BARTOW, Fla. – With the start of a new school year less than one month away, the Polk County Sheriff’s Office says it hopes soon to begin hiring for its Guardian program.

In total, 90 positions need to be filled. So far, 98 applicants have advanced to training, according to the sheriff's office, but efforts to widen the pool continue because not every applicant has passed the intensive training process.

"We knew from the very beginning there would be a 40-50 percent fail rate because even though they've passed the background, the psychological and drug screening, this is tough training," said Polk County Sheriff Grady Judd.

Additional interviews were conducted last week for more potential candidates to begin training July 23, according to the sheriff’s office. The county's received more than 500 applications, according to Judd.

Hiring is expected to begin later this month.

The Guardian program—arming everyday people with guns—aims to train candidates to take down a potential school shooter.

Polk County law enforcement and school leaders were first to embrace the idea amid skepticism in several other counties.

Candidates must first pass background and psychological checks before they can take part in a rigorous six-week course. Through both virtual and live action shooter scenarios, trainees are taught how to use a firearm and shoot with precision for more than 100 hours of training.

In addition, candidates must then score high enough on written and tactical tests before they can be considered for a position in one of Polk County’s 85 elementary schools. Once hired, training and testing continues twice a year for as long as the Guardian holds the job.

“This is the last best chance to save your child when all the different layers of security have failed,” Judd said. “Their job is simply this: to be well-trained, to react within seconds, to find the active shooter and kill him graveyard dead before he can hurt your child with a gun.”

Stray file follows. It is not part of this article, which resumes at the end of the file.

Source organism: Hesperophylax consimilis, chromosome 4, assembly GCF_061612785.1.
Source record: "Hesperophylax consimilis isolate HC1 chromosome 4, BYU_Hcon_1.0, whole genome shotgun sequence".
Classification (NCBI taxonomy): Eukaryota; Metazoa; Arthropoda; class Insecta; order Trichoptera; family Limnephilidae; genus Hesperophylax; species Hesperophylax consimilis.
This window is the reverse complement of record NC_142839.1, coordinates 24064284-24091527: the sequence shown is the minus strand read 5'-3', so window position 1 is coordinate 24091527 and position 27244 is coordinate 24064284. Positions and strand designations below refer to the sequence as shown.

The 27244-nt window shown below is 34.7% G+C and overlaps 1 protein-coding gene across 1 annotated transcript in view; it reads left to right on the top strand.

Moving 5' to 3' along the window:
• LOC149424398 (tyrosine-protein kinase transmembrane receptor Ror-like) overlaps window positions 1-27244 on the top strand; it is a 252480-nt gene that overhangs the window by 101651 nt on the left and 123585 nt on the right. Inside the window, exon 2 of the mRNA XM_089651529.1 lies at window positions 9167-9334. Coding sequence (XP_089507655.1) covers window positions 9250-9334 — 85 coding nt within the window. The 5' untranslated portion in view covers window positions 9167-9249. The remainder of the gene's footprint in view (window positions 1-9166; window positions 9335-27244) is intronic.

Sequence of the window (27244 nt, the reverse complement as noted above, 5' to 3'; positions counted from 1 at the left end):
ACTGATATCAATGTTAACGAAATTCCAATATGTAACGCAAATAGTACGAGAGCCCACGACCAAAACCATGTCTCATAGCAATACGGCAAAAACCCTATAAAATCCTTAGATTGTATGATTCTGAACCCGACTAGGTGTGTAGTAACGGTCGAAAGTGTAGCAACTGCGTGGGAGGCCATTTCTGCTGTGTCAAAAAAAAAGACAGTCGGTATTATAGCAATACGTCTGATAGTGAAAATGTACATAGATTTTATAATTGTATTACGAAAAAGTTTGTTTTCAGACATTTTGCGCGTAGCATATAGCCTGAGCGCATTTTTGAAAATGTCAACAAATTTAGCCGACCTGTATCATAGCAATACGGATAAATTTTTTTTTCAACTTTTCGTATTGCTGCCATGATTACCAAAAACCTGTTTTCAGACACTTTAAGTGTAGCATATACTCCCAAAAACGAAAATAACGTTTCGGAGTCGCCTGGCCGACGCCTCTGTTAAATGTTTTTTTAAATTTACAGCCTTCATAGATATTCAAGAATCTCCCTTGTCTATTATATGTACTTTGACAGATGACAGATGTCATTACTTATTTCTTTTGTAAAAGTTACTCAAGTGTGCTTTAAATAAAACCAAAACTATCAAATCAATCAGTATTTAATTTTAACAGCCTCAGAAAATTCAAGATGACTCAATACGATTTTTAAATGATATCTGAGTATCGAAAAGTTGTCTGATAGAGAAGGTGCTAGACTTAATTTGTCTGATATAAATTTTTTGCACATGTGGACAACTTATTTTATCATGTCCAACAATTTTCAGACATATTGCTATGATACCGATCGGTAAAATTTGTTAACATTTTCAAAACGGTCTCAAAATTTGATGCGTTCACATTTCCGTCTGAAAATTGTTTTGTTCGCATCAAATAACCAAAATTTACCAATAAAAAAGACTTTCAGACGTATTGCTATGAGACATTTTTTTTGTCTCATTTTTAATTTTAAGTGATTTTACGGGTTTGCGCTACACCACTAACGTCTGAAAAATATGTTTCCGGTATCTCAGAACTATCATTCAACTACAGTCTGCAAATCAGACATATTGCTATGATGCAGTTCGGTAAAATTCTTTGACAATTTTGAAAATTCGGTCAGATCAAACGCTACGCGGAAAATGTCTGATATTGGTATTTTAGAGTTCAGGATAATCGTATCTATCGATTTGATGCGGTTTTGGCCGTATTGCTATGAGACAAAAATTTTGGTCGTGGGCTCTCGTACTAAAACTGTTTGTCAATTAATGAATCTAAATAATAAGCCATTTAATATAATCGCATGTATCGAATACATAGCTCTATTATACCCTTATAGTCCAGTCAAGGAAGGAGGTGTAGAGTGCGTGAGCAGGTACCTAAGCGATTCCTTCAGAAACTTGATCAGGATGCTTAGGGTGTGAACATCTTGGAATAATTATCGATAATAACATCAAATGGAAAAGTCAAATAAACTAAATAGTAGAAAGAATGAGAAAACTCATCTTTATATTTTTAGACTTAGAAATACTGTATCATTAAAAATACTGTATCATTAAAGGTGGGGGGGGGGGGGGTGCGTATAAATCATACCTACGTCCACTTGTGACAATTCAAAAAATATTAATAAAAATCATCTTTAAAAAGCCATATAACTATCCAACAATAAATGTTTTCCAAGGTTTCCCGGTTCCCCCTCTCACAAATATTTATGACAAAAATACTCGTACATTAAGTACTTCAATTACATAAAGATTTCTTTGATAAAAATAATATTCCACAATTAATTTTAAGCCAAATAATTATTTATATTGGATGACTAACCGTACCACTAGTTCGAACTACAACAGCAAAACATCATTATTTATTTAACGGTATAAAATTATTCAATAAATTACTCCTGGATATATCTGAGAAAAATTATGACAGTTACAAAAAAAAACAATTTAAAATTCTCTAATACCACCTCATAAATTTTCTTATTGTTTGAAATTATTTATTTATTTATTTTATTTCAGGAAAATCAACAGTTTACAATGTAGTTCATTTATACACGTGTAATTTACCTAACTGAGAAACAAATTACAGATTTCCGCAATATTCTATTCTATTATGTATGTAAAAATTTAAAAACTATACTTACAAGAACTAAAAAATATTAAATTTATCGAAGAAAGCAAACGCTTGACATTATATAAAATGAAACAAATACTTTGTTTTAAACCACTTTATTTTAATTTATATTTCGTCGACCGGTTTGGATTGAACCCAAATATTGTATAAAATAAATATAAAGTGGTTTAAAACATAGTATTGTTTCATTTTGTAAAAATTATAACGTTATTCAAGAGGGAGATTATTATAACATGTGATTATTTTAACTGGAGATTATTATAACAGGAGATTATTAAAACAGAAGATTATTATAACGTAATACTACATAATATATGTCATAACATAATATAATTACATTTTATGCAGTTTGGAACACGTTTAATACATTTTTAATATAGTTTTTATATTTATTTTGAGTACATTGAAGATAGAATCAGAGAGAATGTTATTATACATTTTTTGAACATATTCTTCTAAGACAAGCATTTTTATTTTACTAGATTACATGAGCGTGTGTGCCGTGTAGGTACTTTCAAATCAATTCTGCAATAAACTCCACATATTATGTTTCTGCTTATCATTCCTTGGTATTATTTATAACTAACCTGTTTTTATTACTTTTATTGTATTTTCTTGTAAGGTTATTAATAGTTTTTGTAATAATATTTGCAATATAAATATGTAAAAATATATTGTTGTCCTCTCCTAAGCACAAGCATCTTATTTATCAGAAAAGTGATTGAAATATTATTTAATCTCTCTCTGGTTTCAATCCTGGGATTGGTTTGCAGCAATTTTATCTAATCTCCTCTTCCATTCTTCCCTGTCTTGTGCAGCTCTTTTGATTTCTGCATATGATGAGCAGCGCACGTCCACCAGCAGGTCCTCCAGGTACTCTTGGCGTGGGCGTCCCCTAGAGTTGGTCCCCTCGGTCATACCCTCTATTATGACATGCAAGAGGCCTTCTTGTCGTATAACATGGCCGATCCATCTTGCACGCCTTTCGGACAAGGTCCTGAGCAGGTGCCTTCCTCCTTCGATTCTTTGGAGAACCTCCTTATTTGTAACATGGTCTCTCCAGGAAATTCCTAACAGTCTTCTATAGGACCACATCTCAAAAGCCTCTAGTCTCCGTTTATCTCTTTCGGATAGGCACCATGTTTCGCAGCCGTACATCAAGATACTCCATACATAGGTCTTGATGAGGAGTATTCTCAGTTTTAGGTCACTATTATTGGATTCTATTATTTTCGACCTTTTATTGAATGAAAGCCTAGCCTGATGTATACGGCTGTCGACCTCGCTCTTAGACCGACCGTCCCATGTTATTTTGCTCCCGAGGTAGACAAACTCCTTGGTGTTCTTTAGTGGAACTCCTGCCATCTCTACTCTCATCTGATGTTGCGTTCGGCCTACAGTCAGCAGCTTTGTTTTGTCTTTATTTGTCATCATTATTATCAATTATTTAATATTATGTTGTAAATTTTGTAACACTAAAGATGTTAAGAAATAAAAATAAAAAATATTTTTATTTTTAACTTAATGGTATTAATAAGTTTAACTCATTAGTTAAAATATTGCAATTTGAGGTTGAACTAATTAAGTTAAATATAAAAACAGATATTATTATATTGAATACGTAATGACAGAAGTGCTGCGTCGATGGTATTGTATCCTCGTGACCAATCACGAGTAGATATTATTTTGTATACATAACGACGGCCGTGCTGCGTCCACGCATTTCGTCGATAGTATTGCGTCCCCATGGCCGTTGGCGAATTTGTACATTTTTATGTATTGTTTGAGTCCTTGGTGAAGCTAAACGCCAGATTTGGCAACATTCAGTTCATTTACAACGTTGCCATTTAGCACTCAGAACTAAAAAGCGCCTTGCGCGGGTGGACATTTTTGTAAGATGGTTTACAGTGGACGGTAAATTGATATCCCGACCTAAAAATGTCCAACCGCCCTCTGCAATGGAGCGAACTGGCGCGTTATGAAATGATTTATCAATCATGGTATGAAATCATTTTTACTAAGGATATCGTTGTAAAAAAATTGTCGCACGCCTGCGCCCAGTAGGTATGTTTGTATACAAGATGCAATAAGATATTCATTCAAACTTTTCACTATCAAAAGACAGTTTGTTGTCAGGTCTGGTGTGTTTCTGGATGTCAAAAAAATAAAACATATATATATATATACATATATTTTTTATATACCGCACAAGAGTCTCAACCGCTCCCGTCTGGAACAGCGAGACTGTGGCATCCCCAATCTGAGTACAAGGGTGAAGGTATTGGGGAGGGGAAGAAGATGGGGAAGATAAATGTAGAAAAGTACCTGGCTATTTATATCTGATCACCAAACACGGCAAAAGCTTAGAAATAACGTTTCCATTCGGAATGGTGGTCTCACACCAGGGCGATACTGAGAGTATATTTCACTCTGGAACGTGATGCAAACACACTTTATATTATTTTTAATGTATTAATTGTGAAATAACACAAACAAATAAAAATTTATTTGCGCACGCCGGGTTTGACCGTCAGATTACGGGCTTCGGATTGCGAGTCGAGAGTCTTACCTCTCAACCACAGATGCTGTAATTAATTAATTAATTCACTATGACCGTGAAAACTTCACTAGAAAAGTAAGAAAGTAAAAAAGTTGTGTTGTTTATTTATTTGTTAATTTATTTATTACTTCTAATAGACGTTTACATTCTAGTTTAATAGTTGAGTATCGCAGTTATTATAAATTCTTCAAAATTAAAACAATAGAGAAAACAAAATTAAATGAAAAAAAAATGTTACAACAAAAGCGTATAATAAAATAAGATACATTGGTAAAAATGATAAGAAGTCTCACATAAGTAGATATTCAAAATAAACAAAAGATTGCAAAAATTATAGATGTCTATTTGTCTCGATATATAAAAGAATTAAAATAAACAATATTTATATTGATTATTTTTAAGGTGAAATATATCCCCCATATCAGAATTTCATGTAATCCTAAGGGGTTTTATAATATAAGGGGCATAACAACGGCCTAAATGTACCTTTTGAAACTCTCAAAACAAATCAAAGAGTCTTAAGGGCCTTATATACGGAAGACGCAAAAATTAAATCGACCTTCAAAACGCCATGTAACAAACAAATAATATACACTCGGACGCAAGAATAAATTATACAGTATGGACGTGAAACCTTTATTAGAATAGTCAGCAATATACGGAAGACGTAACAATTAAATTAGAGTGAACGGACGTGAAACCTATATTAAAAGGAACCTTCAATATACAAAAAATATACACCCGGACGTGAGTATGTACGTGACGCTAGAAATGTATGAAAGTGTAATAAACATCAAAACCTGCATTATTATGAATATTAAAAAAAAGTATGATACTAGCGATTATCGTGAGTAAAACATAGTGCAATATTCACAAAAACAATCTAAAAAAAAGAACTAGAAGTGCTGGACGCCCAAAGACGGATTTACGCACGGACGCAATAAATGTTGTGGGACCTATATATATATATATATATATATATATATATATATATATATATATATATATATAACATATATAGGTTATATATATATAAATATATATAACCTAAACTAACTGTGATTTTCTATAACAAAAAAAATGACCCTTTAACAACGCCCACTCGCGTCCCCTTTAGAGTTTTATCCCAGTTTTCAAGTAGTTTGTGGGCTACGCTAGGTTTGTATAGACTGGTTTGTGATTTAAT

These guardians are not school resource officers. They will have no authority to arrest and will not be considered law enforcement. However, they will carry a firearm on campuses.

Polk’s middle and high schools will employ SROs from a local law enforcement agency.

The Guardian program is a collaboration between Polk County Schools and the sheriff’s office. The position was created to meet new statewide requirements set by the Marjory Stoneman Douglas High School Public Safety Act.

The February shooting at Marjory Stoneman Douglas High School in Parkland, Fla., left 17 people dead, including assistant football coach Aaron Feis. The Guardian program is named after Feis, who was killed shielding students from gunfire.

The first day of school in Polk is Monday, Aug. 13. The goal is to have all Guardian positions filled before the first day of school.

Judd promises that will happen.

"We're on schedule, there's no panic because we are meeting our marks" he said, adding that if they do come up short with positions, say in some of the area's charter schools, the sheriff's office will temporarily fill the vacancy with a deputy.

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